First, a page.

How to get fast by running slow, seriously.

If you wanna get fast, you gotta run slow!

I don’t know about you but years ago when I first started running I would go out every day with only two goals, go longer and get faster. I had no idea what I needed to do in order to make that happen so I just pushed myself to run harder than I had the day before, every single time I went out for a run. And guess what? Yeah, I didn’t get all that fast, in fact, I got injured a lot.

Slow down runner

Back then if you would have told me that I needed some slower days, I would have thought you were crazy. How the hell could I become a fast runner by slowing down?

Enter the science between aerobic and anaerobic training and enter my love of all things analytical…Turns out there’s a lot of science behind this thing called running, who knew?

The difference between aerobic and anaerobic running

When you run your body breaks down sugar and converts it to glycogen so it can be used as fuel. When your body has enough oxygen for that process, it’s aerobic, when it doesn’t have enough oxygen, it’s anaerobic.

So, what is running aerobically? Well, simply put, when you run and you can easily hold a conversation without gasping for air, your body has enough oxygen and can produce the energy needed to power your muscles. Your body expels the waste in the form of water and carbon dioxide through your breathing.

Anaerobic running requires more oxygen than your muscles have available so your body begins to break down sugar but it doesn’t produce water and carbon dioxide as waste, instead it produces lactic acid. Lactic acid is much harder to get rid of than carbon dioxide and water. You can’t just breathe it out and as it accumulates, it causes you to become tired.

Dancing Granny

Is this aerobic or anaerobic dancing? Ah, who cares, Granny rocks.

Believe it or not, even a 2 mile run utilizes mostly aerobic energy. Anaerobic energy contributes a very small amount of energy therefore a greater aerobic capacity will allow you to perform better at any endurance event.

So, how do you improve your aerobic capacity? Well, the best way is to train in your aerobic zone just under your anaerobic threshold. For most people the anaerobic threshold is somewhere between 80-90% of their max heart rate so you’d want to train just under that but thresholds vary and the only completely accurate test is one performed by a professional who can test your blood .

rabbit and turtle

Let me be perfectly honest and tell you that when I first started training with a heart rate monitor I was a little pissed to realize that I had been running in the anaerobic zone for a large percentage of my runs and all of the charts told me to slow down, way down. Constantly running in an anaerobic state is probably why I was so tired and suffered from so many injuries. With the heart rate training I was able to find the proper zone and then work on improving it and contrary to what I originally thought, I didn’t get slower, I got faster.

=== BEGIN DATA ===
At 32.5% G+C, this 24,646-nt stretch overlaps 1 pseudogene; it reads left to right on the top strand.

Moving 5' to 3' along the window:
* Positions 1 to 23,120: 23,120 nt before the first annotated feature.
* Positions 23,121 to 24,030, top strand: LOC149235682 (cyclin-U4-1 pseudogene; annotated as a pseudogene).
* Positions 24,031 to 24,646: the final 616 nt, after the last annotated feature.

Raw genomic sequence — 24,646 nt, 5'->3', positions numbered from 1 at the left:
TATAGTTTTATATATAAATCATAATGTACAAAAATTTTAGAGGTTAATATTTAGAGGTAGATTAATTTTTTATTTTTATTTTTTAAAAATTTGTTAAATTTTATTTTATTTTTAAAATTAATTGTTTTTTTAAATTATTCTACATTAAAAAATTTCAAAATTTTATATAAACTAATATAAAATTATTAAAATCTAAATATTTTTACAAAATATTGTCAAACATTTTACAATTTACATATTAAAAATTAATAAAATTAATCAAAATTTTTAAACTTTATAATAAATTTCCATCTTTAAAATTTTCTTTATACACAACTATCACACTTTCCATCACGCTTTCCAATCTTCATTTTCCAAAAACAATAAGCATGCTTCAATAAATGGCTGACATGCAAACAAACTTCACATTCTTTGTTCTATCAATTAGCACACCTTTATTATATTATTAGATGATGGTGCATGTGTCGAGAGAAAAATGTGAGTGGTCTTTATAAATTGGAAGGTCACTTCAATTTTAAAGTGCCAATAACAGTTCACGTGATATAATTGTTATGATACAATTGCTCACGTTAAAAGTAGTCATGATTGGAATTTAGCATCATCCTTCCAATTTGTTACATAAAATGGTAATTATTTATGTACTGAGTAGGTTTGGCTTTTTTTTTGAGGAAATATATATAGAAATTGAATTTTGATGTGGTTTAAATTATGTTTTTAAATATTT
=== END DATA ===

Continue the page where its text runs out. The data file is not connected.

Best Damn Race

When you first begin aerobic training you may feel like I did because you’ll need to slow down to maintain your heart rate and it can be frustrating. However, you are working your aerobic system and increasing your aerobic capacity which, over time will improve your ability to run faster.

If you start out running a 10:00 minute mile, as you train in your aerobic zone, you’ll improve to 9:45 at the same heart rate; eventually, you’ll improve to 9:30 and so on. This increase in aerobic capacity will significantly improve your time and your race paces as well. You’re basically training your body to run faster at the same level of exertion.

During aerobic training your body learns how to efficiently utilize fat for energy. The more efficiently your body utilizes fat, the better you’ll perform. Since fat sources are unlimited, the aerobic system is extremely efficient and long-lasting.

There are many benefits to training in the Aerobic state vs the anaerobic state:

  • Increases in VO2 Max (oxygen consumption)
  • Lower Blood Pressure
  • Increased muscular endurance
  • Reduced body fat
  • Reduced LDL blood cholesterol
  • Raises your metabolic rate
  • Improves lung functions and strengthens the heart
  • Reduces stress
  • Improves Glucose Tolerance and insulin Resistance
  • Improves the immune system